From Globe and Mail:
The U.S. housing slowdown is more severe than is being suggested and prices could fall another 10 per cent from current levels, according to National Bank Financial.
Stéfane Marion, an economist at National Bank, disagrees with the NAR’s statement that the faltering U.S. housing market has hit a trough and prices will start climbing again. “In our opinion, this forecast is way too optimistic.”
The inventory of unsold U.S. homes climbed 1.5 per cent in August to its highest level since April, 1993. That surge, Mr. Marion said, has changed the dynamic of the housing market, but houses are still too expensive for many people.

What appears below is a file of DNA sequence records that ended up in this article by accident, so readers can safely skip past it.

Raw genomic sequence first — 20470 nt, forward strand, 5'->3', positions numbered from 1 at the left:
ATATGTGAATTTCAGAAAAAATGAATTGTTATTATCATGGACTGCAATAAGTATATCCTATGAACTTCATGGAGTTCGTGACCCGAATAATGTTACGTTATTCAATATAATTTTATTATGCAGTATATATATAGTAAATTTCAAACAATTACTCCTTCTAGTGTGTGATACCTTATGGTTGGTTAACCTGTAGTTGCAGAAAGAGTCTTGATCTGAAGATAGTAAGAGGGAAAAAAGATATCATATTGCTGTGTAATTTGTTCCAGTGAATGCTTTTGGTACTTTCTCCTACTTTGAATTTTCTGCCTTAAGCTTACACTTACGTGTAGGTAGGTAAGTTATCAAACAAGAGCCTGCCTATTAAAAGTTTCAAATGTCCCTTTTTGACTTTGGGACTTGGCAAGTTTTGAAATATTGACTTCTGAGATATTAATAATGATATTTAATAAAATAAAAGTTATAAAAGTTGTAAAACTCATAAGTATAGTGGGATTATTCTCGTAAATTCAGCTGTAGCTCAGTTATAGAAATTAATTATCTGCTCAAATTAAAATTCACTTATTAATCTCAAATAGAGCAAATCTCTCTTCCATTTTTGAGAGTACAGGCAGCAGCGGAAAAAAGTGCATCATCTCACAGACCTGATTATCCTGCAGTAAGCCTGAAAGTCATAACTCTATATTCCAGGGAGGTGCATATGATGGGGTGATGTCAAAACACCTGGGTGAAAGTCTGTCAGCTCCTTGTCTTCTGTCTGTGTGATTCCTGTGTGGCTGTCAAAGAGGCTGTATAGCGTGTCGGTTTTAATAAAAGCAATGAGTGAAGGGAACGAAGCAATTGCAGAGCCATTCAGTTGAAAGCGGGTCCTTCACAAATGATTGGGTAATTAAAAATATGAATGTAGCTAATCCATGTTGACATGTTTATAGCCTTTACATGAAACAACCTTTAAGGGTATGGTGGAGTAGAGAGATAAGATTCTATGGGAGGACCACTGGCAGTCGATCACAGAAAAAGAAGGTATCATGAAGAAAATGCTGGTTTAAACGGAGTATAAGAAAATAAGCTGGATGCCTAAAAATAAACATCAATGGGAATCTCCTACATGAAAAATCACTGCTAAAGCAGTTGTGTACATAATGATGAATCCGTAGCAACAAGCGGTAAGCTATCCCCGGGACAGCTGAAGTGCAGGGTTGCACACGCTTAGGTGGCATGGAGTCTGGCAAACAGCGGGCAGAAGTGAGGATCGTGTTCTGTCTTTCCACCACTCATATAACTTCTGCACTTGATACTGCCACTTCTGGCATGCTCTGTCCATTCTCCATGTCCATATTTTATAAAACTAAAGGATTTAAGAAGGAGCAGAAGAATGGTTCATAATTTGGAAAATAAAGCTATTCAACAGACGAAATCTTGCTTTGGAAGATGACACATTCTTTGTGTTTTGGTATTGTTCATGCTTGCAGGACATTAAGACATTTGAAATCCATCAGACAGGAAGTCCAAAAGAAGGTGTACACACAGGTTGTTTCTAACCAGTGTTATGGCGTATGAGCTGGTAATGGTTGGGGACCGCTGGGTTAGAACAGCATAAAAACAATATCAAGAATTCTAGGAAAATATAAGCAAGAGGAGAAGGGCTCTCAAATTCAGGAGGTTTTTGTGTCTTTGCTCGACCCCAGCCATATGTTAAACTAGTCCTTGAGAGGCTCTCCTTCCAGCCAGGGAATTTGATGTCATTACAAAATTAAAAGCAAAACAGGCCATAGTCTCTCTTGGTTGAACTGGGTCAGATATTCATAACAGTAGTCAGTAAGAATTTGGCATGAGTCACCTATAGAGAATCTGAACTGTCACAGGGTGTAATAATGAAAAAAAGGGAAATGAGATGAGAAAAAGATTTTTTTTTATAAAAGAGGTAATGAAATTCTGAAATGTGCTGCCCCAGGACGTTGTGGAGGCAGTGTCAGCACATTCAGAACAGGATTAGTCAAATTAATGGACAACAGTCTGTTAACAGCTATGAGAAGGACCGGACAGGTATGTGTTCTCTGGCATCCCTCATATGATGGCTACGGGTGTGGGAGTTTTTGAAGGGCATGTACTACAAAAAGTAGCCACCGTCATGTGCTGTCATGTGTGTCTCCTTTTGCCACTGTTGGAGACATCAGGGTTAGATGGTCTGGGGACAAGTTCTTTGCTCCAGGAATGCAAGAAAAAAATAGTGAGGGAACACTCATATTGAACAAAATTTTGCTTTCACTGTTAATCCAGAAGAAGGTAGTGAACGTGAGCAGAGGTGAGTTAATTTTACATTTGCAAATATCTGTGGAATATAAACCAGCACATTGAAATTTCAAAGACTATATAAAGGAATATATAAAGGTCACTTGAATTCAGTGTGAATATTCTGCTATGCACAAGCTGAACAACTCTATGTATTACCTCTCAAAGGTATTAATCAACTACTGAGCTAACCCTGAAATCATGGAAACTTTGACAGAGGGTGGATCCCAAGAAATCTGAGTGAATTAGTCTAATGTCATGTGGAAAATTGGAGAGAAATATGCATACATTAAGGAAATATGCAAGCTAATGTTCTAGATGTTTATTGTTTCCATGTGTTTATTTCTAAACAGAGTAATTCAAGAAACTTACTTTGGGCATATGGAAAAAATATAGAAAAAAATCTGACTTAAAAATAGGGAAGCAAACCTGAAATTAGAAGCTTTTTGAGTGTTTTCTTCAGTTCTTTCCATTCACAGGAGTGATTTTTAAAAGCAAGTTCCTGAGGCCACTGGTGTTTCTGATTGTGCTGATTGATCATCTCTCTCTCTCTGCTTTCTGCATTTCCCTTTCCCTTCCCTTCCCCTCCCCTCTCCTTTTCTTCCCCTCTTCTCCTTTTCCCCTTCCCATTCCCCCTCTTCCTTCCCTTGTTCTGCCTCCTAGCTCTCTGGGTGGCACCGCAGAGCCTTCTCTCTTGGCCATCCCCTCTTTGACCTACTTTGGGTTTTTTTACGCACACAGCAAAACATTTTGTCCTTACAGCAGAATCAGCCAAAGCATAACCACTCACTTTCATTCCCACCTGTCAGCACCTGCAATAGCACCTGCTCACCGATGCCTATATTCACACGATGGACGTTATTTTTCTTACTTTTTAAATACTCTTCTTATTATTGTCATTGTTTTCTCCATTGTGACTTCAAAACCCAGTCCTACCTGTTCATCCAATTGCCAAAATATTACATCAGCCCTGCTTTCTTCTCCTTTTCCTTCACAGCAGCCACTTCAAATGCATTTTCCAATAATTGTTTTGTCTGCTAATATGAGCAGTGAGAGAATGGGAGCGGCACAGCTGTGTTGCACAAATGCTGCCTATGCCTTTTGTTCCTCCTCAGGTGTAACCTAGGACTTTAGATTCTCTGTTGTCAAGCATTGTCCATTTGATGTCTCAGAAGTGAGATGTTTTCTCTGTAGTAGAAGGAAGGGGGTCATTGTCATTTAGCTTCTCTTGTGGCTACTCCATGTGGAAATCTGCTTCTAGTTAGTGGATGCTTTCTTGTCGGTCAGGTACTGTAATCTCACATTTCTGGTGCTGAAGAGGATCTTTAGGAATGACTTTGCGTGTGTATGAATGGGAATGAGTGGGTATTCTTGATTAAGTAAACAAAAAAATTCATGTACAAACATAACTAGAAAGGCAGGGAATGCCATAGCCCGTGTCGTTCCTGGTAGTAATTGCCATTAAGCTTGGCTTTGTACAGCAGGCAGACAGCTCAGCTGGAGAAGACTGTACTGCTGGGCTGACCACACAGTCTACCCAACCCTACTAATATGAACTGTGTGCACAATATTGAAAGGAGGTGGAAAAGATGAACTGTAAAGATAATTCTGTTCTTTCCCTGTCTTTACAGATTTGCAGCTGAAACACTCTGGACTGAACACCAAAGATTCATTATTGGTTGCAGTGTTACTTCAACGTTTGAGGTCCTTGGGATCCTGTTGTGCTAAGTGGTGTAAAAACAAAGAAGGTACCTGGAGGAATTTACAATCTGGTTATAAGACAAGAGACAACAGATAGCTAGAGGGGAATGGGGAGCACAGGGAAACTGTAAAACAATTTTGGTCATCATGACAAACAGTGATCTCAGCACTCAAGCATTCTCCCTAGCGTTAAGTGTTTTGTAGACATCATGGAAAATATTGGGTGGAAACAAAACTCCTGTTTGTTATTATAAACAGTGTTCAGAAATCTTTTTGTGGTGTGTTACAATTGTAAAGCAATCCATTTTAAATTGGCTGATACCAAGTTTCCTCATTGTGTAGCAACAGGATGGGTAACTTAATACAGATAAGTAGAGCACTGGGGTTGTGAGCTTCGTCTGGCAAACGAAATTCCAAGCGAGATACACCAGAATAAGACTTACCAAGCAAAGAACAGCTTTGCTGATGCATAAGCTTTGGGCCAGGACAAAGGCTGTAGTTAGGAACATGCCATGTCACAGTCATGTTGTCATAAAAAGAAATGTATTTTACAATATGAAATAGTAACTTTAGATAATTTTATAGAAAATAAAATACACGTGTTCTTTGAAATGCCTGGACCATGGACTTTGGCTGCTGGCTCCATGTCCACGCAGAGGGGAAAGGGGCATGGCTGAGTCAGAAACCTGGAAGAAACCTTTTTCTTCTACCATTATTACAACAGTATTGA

“There is currently more than 3.3 million existing single-family homes and close to 600,000 existing condos available for sale in the U.S.,” he said. “Even at the current reduced price of around $225,000, it is important to keep in mind that the median single family home is still selling at 3.7 times median-family income.”
That is well above the historical average of 2.8 times family income, he said, meaning that the drop in prices have yet to improve affordability.
“We continue to think that the current supply-demand imbalance in U.S. housing will necessitate further downward price adjustments,” Mr. Marion said.